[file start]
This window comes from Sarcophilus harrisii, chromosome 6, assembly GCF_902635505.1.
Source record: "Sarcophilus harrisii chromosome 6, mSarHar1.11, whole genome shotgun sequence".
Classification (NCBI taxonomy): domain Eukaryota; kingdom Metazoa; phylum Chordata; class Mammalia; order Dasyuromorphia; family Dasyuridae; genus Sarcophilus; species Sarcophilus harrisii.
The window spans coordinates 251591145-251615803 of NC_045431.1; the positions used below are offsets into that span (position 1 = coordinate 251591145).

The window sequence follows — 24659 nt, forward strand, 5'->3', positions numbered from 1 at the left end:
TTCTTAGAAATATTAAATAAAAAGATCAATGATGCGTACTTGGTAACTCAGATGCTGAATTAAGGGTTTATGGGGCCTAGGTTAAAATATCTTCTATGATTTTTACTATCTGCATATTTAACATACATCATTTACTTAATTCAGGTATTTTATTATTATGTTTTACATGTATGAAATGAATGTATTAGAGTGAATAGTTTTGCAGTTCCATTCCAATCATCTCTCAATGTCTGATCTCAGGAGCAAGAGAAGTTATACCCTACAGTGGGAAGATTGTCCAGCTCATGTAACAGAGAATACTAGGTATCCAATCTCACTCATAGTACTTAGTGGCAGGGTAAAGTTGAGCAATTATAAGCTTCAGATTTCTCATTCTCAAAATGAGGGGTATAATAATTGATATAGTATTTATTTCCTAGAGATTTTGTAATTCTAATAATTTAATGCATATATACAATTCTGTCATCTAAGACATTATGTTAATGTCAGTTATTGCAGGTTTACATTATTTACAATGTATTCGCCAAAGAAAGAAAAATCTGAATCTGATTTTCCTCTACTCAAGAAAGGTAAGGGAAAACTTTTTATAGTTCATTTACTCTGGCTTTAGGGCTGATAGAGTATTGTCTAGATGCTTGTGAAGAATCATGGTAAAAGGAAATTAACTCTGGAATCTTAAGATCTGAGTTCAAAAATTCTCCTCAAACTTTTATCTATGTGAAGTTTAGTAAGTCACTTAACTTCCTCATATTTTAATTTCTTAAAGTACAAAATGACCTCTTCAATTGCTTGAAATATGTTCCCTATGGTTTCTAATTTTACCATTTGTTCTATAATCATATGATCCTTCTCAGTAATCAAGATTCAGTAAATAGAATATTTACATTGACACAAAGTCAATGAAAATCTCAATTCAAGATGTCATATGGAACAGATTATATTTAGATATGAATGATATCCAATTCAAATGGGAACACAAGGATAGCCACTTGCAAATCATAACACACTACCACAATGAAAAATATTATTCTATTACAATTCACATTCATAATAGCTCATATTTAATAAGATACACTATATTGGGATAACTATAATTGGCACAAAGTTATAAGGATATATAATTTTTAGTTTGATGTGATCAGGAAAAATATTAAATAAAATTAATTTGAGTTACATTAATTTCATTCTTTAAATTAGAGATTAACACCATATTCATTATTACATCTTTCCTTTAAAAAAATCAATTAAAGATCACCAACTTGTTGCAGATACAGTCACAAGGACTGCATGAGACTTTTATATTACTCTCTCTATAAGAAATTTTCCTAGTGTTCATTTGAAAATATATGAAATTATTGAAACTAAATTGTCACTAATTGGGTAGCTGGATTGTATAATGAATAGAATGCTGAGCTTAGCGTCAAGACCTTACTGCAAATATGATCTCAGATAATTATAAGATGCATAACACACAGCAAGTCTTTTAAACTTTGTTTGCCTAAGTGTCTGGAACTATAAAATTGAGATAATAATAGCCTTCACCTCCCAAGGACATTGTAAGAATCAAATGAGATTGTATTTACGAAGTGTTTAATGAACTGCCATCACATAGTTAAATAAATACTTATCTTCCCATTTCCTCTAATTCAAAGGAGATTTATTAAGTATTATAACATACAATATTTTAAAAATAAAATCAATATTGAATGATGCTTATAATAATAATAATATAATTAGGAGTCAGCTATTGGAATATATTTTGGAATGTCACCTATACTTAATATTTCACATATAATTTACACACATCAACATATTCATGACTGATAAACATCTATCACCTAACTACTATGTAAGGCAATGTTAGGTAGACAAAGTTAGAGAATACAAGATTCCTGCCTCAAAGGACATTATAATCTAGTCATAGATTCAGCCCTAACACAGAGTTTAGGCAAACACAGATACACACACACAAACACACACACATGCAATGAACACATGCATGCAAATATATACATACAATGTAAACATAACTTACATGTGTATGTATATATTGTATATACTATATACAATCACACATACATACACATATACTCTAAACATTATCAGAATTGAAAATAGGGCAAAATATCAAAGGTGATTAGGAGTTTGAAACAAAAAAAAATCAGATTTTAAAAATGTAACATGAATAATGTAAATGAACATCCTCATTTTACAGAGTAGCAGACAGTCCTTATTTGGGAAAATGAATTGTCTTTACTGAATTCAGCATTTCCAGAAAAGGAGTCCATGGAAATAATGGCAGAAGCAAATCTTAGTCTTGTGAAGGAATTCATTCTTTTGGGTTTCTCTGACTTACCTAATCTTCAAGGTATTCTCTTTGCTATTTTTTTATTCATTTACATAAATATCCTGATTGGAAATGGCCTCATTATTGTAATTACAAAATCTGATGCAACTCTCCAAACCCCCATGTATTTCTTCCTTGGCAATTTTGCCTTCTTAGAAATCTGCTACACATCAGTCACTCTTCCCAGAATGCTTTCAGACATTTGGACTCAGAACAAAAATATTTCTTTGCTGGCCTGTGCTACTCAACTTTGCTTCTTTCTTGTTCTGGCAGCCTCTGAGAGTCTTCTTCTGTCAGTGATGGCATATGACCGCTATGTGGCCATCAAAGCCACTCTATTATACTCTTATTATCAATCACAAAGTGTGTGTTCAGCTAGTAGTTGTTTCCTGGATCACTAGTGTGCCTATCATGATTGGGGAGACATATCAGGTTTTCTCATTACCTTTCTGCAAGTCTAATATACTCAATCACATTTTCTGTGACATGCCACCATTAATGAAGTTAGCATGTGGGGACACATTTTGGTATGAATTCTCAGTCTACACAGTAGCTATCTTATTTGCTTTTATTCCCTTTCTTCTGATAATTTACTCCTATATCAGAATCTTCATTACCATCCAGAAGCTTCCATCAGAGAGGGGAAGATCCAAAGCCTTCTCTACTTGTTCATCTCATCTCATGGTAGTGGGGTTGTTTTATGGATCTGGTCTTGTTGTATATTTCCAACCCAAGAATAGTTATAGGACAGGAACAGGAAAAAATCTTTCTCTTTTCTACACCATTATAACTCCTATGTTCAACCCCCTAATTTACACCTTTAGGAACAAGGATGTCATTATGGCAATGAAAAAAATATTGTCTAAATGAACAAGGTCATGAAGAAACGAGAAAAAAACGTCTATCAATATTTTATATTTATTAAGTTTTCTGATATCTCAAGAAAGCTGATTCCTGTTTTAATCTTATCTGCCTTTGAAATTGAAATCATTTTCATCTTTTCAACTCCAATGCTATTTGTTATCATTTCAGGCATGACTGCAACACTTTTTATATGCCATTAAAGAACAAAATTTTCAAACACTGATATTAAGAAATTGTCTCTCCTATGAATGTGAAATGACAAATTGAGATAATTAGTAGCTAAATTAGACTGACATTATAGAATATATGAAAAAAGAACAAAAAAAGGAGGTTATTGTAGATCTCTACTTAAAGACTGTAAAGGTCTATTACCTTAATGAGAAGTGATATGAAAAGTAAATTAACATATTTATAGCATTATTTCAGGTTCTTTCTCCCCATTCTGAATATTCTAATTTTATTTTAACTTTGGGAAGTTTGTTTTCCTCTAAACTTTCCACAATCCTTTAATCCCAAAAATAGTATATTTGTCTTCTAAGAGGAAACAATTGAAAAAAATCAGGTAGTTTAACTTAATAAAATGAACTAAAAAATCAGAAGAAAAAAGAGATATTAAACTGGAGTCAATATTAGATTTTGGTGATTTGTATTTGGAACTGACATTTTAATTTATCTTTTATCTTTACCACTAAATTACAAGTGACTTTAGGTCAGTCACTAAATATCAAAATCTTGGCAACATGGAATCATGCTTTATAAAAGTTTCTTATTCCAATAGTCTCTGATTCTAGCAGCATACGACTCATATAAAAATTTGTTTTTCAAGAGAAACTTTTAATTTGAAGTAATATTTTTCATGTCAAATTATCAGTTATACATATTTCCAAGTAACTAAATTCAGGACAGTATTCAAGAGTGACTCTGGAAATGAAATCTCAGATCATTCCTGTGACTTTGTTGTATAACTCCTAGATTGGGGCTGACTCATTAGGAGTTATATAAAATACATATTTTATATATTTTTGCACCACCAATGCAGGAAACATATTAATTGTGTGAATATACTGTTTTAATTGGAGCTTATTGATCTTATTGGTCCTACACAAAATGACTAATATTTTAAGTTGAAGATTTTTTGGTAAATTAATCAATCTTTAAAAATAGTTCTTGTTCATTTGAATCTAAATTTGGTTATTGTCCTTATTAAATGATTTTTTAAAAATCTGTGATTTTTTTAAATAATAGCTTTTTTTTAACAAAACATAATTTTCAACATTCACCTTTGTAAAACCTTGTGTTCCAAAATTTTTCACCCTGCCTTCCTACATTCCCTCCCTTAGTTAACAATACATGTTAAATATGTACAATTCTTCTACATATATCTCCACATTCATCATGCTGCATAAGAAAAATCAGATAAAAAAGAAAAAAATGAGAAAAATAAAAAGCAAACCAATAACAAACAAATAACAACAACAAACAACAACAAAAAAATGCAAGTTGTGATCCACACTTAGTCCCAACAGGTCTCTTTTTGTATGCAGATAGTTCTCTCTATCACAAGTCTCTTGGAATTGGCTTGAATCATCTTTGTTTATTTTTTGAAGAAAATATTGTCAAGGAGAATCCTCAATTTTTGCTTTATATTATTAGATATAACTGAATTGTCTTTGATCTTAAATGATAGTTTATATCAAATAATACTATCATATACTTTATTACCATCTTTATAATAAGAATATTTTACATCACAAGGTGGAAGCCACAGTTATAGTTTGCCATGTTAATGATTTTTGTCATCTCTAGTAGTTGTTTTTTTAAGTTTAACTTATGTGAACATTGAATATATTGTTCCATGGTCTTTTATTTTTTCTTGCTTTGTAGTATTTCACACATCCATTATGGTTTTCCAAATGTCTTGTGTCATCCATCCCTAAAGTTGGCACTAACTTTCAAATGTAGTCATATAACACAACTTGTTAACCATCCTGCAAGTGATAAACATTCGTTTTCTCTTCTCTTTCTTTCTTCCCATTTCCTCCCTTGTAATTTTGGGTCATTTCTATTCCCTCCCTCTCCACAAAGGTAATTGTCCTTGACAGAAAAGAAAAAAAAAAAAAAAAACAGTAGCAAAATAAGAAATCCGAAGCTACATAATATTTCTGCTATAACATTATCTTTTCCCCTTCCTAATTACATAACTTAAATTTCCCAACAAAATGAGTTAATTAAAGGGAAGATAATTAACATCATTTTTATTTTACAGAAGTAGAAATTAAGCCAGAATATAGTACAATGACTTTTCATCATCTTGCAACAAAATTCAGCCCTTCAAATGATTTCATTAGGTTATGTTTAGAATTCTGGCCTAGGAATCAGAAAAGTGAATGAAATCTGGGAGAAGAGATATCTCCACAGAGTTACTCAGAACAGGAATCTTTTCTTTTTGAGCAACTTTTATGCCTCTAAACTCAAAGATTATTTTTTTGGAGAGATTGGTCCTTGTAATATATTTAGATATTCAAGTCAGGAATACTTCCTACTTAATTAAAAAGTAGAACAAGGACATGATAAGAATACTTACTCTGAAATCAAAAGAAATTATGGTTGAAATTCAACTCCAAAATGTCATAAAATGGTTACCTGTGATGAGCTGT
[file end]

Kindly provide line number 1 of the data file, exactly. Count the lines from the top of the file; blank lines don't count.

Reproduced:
This window comes from Sarcophilus harrisii, chromosome 6, assembly GCF_902635505.1.